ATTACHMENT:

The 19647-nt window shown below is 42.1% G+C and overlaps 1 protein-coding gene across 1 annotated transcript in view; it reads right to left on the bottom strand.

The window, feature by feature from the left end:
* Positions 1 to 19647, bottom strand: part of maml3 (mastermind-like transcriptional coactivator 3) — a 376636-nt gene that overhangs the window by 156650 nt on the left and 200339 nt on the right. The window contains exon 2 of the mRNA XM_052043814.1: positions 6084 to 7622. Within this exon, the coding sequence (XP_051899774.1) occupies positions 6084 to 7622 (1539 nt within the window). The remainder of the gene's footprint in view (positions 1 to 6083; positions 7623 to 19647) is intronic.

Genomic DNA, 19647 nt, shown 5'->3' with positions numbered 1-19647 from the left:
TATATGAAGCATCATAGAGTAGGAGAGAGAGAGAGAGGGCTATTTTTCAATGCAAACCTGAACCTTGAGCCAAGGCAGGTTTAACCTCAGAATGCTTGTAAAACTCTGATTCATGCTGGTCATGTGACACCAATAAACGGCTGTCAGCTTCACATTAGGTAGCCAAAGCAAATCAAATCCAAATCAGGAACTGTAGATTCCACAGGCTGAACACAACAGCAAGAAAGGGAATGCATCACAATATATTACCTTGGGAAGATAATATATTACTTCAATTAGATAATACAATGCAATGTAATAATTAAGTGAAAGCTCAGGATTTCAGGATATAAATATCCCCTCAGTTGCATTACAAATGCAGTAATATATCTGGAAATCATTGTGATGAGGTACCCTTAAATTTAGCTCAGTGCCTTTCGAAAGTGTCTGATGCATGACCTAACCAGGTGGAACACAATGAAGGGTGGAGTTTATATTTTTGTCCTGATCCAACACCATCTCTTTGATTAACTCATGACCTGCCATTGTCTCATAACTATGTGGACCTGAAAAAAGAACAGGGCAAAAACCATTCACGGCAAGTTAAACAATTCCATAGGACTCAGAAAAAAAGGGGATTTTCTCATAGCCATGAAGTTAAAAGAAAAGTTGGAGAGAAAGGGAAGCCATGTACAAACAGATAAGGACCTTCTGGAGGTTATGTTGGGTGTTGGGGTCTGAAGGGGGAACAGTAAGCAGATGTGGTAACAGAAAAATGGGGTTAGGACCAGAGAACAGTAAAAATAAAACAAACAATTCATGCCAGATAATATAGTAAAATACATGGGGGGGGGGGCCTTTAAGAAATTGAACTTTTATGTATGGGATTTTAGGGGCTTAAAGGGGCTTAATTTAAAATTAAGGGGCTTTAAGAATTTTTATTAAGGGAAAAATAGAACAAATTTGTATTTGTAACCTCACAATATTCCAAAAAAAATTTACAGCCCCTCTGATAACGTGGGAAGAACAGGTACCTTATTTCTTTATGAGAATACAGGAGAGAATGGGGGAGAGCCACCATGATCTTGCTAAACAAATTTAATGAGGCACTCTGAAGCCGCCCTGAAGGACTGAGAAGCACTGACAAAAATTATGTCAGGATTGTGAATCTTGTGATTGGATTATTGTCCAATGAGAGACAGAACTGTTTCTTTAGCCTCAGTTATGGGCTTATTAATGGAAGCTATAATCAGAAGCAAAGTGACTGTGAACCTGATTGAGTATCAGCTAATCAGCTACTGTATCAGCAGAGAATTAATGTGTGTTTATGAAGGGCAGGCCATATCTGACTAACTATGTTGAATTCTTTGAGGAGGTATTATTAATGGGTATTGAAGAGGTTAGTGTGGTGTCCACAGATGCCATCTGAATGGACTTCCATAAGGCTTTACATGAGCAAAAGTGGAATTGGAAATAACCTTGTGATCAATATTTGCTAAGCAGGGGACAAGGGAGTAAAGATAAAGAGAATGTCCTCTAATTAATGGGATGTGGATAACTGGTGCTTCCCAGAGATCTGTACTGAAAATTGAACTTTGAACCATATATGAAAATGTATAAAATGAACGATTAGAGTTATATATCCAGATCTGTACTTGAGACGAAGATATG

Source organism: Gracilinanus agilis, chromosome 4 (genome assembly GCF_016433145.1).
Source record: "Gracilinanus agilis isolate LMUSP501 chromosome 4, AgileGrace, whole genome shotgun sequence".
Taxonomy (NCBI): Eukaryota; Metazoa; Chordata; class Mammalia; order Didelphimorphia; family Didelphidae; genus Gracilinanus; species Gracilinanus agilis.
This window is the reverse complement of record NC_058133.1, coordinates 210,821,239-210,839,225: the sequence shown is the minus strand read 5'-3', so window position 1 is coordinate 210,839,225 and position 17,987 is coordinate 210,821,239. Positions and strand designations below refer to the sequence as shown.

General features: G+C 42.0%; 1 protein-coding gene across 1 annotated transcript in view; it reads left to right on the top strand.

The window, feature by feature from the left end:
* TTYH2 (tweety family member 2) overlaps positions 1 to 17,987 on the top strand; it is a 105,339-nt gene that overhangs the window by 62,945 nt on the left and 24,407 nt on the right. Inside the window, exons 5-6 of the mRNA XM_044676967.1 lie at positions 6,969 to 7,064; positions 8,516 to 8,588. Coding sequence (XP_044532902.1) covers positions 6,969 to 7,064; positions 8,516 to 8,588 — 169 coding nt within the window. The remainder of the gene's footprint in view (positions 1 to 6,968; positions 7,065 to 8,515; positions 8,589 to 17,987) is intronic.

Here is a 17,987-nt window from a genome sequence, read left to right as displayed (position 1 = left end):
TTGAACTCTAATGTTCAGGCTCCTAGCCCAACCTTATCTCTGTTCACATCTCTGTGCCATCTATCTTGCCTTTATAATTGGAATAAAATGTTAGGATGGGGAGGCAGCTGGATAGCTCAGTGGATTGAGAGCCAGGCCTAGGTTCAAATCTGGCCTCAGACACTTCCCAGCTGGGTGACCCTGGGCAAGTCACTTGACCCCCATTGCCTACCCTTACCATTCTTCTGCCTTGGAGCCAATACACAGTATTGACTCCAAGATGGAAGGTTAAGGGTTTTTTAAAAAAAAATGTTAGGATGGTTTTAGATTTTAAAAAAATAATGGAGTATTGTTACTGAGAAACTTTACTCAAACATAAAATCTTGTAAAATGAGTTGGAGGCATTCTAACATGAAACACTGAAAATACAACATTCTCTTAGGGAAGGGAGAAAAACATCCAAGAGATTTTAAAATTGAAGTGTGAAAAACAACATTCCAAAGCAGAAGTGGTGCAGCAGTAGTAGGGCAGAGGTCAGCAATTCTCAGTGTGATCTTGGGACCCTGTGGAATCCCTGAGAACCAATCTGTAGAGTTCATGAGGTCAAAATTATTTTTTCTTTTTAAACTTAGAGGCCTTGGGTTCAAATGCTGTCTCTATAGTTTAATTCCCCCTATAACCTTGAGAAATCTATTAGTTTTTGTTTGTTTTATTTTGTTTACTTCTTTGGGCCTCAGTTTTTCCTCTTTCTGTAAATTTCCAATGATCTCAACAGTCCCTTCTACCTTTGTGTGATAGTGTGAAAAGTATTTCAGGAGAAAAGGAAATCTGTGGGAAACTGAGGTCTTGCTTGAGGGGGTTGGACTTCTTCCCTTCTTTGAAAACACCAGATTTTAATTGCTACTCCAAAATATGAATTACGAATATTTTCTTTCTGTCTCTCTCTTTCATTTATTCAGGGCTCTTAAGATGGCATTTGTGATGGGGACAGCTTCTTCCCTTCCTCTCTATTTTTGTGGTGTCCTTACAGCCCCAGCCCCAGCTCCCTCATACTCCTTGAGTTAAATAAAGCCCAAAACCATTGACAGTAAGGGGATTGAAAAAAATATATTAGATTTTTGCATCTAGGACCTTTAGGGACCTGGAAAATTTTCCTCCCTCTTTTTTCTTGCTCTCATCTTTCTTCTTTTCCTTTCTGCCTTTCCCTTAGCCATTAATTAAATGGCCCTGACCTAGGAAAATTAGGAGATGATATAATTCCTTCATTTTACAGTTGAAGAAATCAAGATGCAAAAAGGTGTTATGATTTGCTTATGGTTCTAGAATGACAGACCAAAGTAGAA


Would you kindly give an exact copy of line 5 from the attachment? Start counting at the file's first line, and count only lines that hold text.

TATATGAAGCATCATAGAGTAGGAGAGAGAGAGAGAGGGCTATTTTTCAATGCAAACCTGAACCTTGAGCCAAGGCAGGTTTAACCTCAGAATGCTTGTAAAACTCTGATTCATGCTGGTCATGTGACACCAATAAACGGCTGTCAGCTTCACATTAGGTAGCCAAAGCAAATCAAATCCAAATCAGGAACTGTAGATTCCACAGGCTGAACACAACAGCAAGAAAGGGAATGCATCACAATATATTACCTTGGGAAGATAATATATTACTTCAATTAGATAATACAATGCAATGTAATAATTAAGTGAAAGCTCAGGATTTCAGGATATAAATATCCCCTCAGTTGCATTACAAATGCAGTAATATATCTGGAAATCATTGTGATGAGGTACCCTTAAATTTAGCTCAGTGCCTTTCGAAAGTGTCTGATGCATGACCTAACCAGGTGGAACACAATGAAGGGTGGAGTTTATATTTTTGTCCTGATCCAACACCATCTCTTTGATTAACTCATGACCTGCCATTGTCTCATAACTATGTGGACCTGAAAAAAGAACAGGGCAAAAACCATTCACGGCAAGTTAAACAATTCCATAGGACTCAGAAAAAAAGGGGATTTTCTCATAGCCATGAAGTTAAAAGAAAAGTTGGAGAGAAAGGGAAGCCATGTACAAACAGATAAGGACCTTCTGGAGGTTATGTTGGGTGTTGGGGTCTGAAGGGGGAACAGTAAGCAGATGTGGTAACAGAAAAATGGGGTTAGGACCAGAGAACAGTAAAAATAAAACAAACAATTCATGCCAGATAATATAGTAAAATACATGGGGGGGGGGGCCTTTAAGAAATTGAACTTTTATGTATGGGATTTTAGGGGCTTAAAGGGGCTTAATTTAAAATTAAGGGGCTTTAAGAATTTTTATTAAGGGAAAAATAGAACAAATTTGTATTTGTAACCTCACAATATTCCAAAAAAAATTTACAGCCCCTCTGATAACGTGGGAAGAACAGGTACCTTATTTCTTTATGAGAATACAGGAGAGAATGGGGGAGAGCCACCATGATCTTGCTAAACAAATTTAATGAGGCACTCTGAAGCCGCCCTGAAGGACTGAGAAGCACTGACAAAAATTATGTCAGGATTGTGAATCTTGTGATTGGATTATTGTCCAATGAGAGACAGAACTGTTTCTTTAGCCTCAGTTATGGGCTTATTAATGGAAGCTATAATCAGAAGCAAAGTGACTGTGAACCTGATTGAGTATCAGCTAATCAGCTACTGTATCAGCAGAGAATTAATGTGTGTTTATGAAGGGCAGGCCATATCTGACTAACTATGTTGAATTCTTTGAGGAGGTATTATTAATGGGTATTGAAGAGGTTAGTGTGGTGTCCACAGATGCCATCTGAATGGACTTCCATAAGGCTTTACATGAGCAAAAGTGGAATTGGAAATAACCTTGTGATCAATATTTGCTAAGCAGGGGACAAGGGAGTAAAGATAAAGAGAATGTCCTCTAATTAATGGGATGTGGATAACTGGTGCTTCCCAGAGATCTGTACTGAAAATTGAACTTTGAACCATATATGAAAATGTATAAAATGAACGATTAGAGTTATATATCCAGATCTGTACTTGAGACGAAGATATG